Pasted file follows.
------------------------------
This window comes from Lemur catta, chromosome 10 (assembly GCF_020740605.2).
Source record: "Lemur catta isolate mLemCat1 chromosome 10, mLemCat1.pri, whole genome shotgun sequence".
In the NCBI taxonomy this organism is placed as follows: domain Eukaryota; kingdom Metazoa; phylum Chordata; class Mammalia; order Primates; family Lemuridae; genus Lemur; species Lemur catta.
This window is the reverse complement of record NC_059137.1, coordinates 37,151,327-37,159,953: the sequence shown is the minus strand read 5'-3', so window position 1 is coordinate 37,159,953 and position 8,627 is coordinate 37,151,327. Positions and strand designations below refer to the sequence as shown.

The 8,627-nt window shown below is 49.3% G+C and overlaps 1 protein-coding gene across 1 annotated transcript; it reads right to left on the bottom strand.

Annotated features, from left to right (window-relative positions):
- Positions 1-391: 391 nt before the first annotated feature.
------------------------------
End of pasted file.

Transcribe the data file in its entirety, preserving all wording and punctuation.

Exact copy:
This window comes from Lemur catta, chromosome 10 (assembly GCF_020740605.2).
Source record: "Lemur catta isolate mLemCat1 chromosome 10, mLemCat1.pri, whole genome shotgun sequence".
In the NCBI taxonomy this organism is placed as follows: domain Eukaryota; kingdom Metazoa; phylum Chordata; class Mammalia; order Primates; family Lemuridae; genus Lemur; species Lemur catta.
This window is the reverse complement of record NC_059137.1, coordinates 37,151,327-37,159,953: the sequence shown is the minus strand read 5'-3', so window position 1 is coordinate 37,159,953 and position 8,627 is coordinate 37,151,327. Positions and strand designations below refer to the sequence as shown.

The 8,627-nt window shown below is 49.3% G+C and overlaps 1 protein-coding gene across 1 annotated transcript; it reads right to left on the bottom strand.

Annotated features, from left to right (window-relative positions):
- Positions 1-391: 391 nt before the first annotated feature.